Secondly, according to conventional economic knowledge, it is beneficial to society in the long run that XL went bust.

    In an industry as competitive as the airlines (try making a list of all operating airlines in the world), the airlines would only be expected to make normal economic profit (enough revenue to cover total costs + opportunity cost). When difficulties rise through the industry, the least efficient business (ie. XL) would be kicked out of the market as they are making losses and therefore cannot compete. Then the competitors gain market share, and gain economies of scale. Costs are reduced, and thus prices are reduced. Everyone is better off.

    When I say everyone, I also mean XL’s employees. Well, in the long run anyway. True that they will be unemployed for the moment, but a lot of the employees (pilots, flight attendants, maintenance people etc.) have very high training costs. I’ve heard that to train a pilot it costs upwards of £25k. The airlines who would be looking to increase their operational capacity would be snapping them up in a jiffy. Frictional unemployment then would be kept to a minimum.

    Laissez-faireism has its ups and downs. This case happens to be the type of job it excels at.

  2. charliemarks Says:

    The boss of BA says 30 more airlines will go bust. This will mean less competition, less incentive for costs to be reduced. It will also mean a lot of airline staff lose their jobs – perhaps making it easier for airlines to hire and fire staff, but the erosion of the pay and conditions won’t result in lower prices paid by consumers but bigger payouts for shareholders and top management.

    XL wasn’t making losses, as far as I am aware it was unable to secure funding promised it when the management bought it out from the previous owners. Presumably, had the management not bought it out and created this funding issue, XL would have survived.

  3. themissingshadow Says:

    I would have to agree with your reasoning in the first point. Less competition in an oligopolistic market does mean less incentive to reduce prices. However, judging from the CAA’s list of Type A operating licence holders (http://www.caa.co.uk/default.aspx?catid=183&pagetype=90&pageid=340), I doubt BA’s chief meant the 30 airlines are British, European or be alternatives to UK consumers. The global economic slowdown means that many airlines around the world, with less-than-sound business models will be under threat. This means that the UK airlines market will likely remain competitive. Perhaps you would give me a link to his quote?

    Also, LESS incentive does not necessarily mean NO incentive to reduce prices. The likes of BA and Virgin are able to hold high(er) prices because they differentiate their products to be an ‘experience’ of traveling. On the other hand, low-cost airlines such as XL and easyJet purely sell a ‘transportation’ product between A and B. Therefore, they target more at the price elastic consumer. This results in behaviour similar to Bertrand competition. They are more likely to use price as their marketing edge and thus lower prices should be introduced if costs are lowered.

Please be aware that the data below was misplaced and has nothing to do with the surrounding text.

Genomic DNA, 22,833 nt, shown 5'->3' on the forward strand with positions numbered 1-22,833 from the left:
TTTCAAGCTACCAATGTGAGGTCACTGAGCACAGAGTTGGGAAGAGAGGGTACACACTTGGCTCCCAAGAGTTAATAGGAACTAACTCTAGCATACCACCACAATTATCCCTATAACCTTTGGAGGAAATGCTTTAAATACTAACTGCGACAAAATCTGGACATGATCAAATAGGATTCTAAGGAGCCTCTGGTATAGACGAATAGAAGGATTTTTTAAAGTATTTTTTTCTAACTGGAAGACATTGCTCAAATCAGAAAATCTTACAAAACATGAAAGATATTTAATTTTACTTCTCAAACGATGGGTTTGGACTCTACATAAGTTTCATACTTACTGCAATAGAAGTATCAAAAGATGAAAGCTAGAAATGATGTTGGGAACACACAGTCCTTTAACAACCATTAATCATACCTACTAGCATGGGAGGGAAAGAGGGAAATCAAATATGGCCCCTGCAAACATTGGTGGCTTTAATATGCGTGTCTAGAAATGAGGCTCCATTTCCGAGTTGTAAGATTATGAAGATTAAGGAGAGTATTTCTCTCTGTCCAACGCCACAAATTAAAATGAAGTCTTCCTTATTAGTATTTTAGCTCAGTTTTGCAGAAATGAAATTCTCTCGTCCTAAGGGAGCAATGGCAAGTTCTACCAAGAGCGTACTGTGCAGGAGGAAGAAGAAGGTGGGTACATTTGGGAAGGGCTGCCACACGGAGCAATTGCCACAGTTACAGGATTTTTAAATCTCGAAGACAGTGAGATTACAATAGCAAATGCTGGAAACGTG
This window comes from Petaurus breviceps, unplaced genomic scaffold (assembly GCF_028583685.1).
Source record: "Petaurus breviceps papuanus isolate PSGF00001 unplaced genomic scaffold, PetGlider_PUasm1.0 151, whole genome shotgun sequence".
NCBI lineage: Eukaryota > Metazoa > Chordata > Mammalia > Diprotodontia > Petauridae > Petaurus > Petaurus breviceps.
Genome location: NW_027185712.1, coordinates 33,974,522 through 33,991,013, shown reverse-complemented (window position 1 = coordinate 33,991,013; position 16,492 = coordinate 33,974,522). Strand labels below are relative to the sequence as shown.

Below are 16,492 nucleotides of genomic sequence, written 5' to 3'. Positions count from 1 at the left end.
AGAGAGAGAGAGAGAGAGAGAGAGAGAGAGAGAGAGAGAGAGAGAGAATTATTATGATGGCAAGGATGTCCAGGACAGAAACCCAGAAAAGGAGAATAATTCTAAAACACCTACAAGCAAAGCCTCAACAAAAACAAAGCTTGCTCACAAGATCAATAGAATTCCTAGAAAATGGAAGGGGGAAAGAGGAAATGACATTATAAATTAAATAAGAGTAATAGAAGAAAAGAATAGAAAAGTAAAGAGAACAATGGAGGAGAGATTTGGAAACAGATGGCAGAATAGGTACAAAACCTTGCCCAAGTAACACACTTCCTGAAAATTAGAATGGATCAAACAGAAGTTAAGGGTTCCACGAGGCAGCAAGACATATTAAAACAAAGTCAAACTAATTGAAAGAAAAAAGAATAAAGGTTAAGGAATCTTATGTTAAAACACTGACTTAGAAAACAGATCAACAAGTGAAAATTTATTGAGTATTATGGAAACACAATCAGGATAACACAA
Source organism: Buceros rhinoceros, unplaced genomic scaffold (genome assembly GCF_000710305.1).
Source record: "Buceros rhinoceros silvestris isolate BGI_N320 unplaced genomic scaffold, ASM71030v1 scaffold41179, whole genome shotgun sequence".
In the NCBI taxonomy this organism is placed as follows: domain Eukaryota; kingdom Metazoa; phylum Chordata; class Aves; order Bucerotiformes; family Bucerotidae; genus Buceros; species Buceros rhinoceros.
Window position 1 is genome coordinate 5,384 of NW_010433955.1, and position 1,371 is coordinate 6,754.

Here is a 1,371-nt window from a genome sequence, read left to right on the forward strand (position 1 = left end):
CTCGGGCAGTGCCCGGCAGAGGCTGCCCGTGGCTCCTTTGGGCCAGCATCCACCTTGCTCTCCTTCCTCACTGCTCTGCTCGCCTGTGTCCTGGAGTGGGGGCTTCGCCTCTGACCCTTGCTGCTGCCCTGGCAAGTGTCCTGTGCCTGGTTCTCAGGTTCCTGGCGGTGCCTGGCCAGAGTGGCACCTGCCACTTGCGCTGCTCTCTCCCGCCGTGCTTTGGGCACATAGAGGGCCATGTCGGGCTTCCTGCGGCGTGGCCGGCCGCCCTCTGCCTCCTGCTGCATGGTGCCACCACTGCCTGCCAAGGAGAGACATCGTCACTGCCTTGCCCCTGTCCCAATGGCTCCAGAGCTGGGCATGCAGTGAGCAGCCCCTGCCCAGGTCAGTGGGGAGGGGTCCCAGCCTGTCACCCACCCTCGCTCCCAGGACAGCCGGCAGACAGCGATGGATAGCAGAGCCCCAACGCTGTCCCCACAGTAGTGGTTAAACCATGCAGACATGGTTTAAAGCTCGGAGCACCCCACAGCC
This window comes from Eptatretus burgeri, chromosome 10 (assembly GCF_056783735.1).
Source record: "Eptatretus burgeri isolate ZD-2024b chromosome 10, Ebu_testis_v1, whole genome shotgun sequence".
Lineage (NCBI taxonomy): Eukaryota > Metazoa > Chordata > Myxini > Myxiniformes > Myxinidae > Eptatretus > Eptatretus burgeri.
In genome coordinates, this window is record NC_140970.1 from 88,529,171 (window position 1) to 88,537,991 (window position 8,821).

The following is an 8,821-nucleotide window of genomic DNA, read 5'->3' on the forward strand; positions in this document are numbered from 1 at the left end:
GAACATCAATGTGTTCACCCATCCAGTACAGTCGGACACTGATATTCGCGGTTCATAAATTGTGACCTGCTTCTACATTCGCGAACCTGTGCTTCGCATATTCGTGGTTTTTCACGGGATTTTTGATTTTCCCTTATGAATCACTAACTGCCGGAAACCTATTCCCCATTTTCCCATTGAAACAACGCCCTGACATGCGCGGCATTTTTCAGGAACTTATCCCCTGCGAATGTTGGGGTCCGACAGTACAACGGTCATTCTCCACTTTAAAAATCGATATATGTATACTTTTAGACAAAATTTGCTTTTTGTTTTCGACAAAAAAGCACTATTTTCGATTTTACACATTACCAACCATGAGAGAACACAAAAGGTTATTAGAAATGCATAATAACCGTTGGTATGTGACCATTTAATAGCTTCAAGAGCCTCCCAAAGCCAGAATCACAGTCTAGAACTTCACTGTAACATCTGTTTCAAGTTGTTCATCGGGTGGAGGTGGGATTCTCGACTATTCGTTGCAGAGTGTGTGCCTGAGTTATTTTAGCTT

As for the funding issue, I doubt that XL was still a profit-making airline when it was forced to shut down in the short run. The short-run shut down revenue is determined by the costs it will incur by operating (variable costs). If they exceed that, then they will be able to pay some of their fixed costs, which is the same whether they operate or not. Hence, if XL was able to exceed this point, then they will still operate to the long run. We can deduce from XL’s decision to shut down in the SR (ie. now), is that they cannot even cover their variable costs. The funding is meant to cover its liabilities during (what they hope to be) a short-term loss.

    Furthermore, if XL was able to provide evidence that it was still making a profit, I’m sure the people it owed to would be confident that they will eventually get their money back and would be interested to delay the payment, for a premium of course.

    From Phil Wyatt’s (XL CEO) own words (http://news.bbc.co.uk/2/hi/business/7612044.stm), I am almost certain that did not happen.

  4. Ian Says:

    Yet all those people suffered.
    You, missing shadow, are prepared to tolerate that. A lot of people are beginning not to.
    Not exactly the best way to build confidence in Laissez-faireism is it?

  5. charliemarks Says:

    I don’t know if themissingshadow is bigging up laissez-faire capitalism. It’s not the best time to be doing it, anyway.

    Do you have a blog missing shadow?